Figure 1 shows an ILM specimen following flat mount preparation. In contrast to conventional light microscopy of sectioned tissue, the ILM can be seen en face, not sectioned. Interference microscopy clearly delineates cellular proliferations from ILM areas devoid of cells (fig 1A). DAPI staining demonstrates the distribution of cells attached to the ILM (fig 1B). Glial cells are stained using anti-GFAP (fig 1C). A retinal ganglion cell is stained by anti-neurofilament (fig 1D).
ILM peeling is performed in order to relieve vitreomacular traction. In macular holes, we remove the ILM in an area of 1.5 disc diameter surrounding the fovea. Theoretically, this may result in an ILM specimen of 7.07 mm2 if the ILM was peeled in one fragment. At the macula, the ILM is 2–10 µm thick.13 Assuming an ILM specimen of 7.07 mm2 and 10 µm thickness is embedded, and the cross-section hits the maximum specimen diameter of 4.5 mm, the area seen under the microscope is 0.045 mm2. This is 0.6% of the total area of the specimen. This percentage is even less if not the centre of the specimen, but a more peripheral part is sectioned. Moreover, if 10 serial sections were analysed in this specimen, the area under investigation would only be 6% compared with the area of the peeled membrane. In conclusion, cross-sectioning of ILM specimens shows a very small part of the membrane only.
If fibrocellular proliferation was uniformly distributed on the vitreal side of the ILM, it would not matter which part of the specimen was analysed. Cells and extracellular matrix, however, are rarely arranged in a regular manner, and ILM specimens commonly contain areas without cellular proliferation and those with cells and collagen.4–6 Depending on the area sectioned, the pure ILM or ILM with fibrocellular proliferation can be seen, and it is not clear which situation is the more representative one in this case. From an ILM specimen without cells and collagen, one might get the wrong impression that fibrocellular proliferation was not present, and vice versa. Given that ILM peeling is performed to relieve vitreoretinal traction, and traction is generated by cells such as myofibroblasts and others, it is likely that misleading conclusions are drawn from non-representative membrane sections.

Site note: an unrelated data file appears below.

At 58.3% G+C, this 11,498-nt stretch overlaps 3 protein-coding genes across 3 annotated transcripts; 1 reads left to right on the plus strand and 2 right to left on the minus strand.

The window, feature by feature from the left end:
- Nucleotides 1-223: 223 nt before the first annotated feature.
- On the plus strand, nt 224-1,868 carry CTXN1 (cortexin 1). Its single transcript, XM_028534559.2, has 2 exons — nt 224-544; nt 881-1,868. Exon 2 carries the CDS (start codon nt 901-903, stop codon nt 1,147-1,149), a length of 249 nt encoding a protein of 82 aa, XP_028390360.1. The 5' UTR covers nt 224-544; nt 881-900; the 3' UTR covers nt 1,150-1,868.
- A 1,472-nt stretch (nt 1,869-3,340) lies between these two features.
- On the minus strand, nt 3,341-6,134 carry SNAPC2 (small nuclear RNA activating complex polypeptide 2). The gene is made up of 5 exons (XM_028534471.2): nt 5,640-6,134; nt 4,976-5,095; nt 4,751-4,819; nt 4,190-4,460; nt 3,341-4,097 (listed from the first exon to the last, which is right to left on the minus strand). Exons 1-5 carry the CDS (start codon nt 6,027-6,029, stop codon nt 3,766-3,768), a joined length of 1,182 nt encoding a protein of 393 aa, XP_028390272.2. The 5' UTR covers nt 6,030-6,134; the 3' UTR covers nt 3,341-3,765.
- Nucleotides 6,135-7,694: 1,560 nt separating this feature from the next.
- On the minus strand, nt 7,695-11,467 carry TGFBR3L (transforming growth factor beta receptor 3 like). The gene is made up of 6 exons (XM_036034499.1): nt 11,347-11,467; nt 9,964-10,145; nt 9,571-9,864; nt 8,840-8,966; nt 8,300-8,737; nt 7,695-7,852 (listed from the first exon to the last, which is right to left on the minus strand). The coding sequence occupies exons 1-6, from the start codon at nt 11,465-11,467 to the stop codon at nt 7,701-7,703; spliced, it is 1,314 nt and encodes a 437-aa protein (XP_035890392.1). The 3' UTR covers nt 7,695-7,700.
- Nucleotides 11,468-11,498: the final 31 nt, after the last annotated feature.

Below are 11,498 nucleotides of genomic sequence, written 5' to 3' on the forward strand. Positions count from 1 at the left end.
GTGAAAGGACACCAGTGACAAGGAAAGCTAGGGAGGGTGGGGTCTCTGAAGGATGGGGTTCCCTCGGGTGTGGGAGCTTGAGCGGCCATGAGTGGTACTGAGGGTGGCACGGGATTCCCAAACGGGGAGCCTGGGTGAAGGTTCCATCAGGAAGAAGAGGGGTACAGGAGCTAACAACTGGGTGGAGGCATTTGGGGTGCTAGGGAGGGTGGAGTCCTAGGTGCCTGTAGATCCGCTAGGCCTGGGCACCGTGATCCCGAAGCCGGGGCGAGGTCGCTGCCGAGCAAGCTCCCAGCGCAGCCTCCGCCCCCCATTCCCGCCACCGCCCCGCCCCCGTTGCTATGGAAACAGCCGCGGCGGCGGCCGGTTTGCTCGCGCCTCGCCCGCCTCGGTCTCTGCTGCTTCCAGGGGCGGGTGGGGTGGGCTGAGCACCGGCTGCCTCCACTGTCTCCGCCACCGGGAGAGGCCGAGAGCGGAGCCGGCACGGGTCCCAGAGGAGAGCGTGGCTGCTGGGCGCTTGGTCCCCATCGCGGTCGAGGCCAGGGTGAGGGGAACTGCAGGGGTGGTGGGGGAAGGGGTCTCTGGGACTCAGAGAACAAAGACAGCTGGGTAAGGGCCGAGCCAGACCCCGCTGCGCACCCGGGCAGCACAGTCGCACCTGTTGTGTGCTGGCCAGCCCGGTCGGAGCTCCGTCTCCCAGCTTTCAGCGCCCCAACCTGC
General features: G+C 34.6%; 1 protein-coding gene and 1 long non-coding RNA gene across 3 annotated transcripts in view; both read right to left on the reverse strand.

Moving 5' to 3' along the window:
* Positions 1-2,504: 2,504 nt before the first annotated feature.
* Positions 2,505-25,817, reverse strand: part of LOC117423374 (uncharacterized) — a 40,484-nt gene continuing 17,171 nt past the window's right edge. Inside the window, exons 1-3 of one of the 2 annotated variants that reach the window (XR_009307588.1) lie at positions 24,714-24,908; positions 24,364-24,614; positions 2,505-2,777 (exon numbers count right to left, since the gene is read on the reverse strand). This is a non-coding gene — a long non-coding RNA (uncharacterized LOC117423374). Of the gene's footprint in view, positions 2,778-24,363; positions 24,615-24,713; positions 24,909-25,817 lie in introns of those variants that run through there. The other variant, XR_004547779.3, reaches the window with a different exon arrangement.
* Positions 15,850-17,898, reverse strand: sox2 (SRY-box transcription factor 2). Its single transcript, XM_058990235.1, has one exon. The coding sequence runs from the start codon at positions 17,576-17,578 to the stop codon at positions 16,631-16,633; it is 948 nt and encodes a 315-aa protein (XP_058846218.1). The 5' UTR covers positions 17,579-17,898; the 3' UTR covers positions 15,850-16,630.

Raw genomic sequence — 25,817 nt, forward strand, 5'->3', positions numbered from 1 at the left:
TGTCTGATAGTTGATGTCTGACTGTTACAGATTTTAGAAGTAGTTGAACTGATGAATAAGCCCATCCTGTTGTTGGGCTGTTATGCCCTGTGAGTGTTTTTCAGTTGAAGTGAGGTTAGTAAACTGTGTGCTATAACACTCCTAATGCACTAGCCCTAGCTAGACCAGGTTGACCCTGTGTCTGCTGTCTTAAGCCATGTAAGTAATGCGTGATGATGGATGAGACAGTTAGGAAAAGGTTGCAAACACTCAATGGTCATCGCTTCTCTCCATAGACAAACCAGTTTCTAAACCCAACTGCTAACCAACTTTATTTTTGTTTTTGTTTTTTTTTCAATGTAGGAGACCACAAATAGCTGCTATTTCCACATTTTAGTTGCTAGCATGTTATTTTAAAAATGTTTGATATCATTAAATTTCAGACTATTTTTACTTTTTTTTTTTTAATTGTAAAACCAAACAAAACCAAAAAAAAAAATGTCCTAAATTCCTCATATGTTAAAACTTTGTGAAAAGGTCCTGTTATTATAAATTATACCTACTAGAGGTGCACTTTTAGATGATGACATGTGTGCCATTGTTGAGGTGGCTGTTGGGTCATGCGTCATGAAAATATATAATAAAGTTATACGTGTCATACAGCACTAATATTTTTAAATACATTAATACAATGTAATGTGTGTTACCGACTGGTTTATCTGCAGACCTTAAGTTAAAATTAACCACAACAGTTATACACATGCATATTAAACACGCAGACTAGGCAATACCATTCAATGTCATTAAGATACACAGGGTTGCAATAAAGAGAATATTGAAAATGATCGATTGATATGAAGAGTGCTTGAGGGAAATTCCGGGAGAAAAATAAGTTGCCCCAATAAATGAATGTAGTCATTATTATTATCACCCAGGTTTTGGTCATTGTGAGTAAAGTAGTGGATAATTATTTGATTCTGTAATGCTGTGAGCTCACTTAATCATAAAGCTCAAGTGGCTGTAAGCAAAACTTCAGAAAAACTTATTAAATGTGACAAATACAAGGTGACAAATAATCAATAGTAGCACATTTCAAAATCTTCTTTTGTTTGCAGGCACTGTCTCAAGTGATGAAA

Interference microscopy in combination with flat mount preparation of the ILM as presented herein overcomes several limitations of conventional light microscopy of tissue sections. The major advantage is related to the whole area of the membrane which can entirely be analysed by using different techniques. Cellular proliferations can be delineated by interference microscopy without the need for tissue staining. This saves processing time to prepare the specimens compared with conventional embedding method. Immunocytochemistry techniques can be applied to flat mounted ILM specimens without changing the protocol compared with cross-section microscopy, and glial and retinal cells can be characterised. Staining of the nuclei by using DAPI enables ophthalmopathologists to determine the exact number of cells on the ILM, and helps to calculate the density of cells attached to ILM specimens. Due to the thinness of the ILM, confocal microscopy is not necessary. Finally, after analysis, the specimen can be processed for transmission electron microscopy (not shown) according to previous protocols.
Interference microscopy of ILM specimens gives new insights into the pathology of the vitreoretinal interface in different diseases, raising new questions. Does the cell density correlate with clinical signs of vitreomacular traction, such as surface wrinkling or macular puckering? Are retinal cells, in particular ganglion cells, avulsed and removed when the ILM is peeled off? Are there any differences in the amount of ganglion cell removal depending on the underlying disease or the extent of vitreomacular traction? Do these findings correlate with functional changes, such as visual impairment or paracentral scotomata? We are looking forward to addressing these questions in further studies, and we want to encourage retinal surgeons and ophthalmopathologists to perform a flat mount preparation of the ILM to shed more light on the whole area of the vitreomacular interface which we remove during macular surgery.
Competing interests: None.
Ethics approval: Ethics approval was provided by Ethikkommission der LMU München.
Patient consent: Obtained.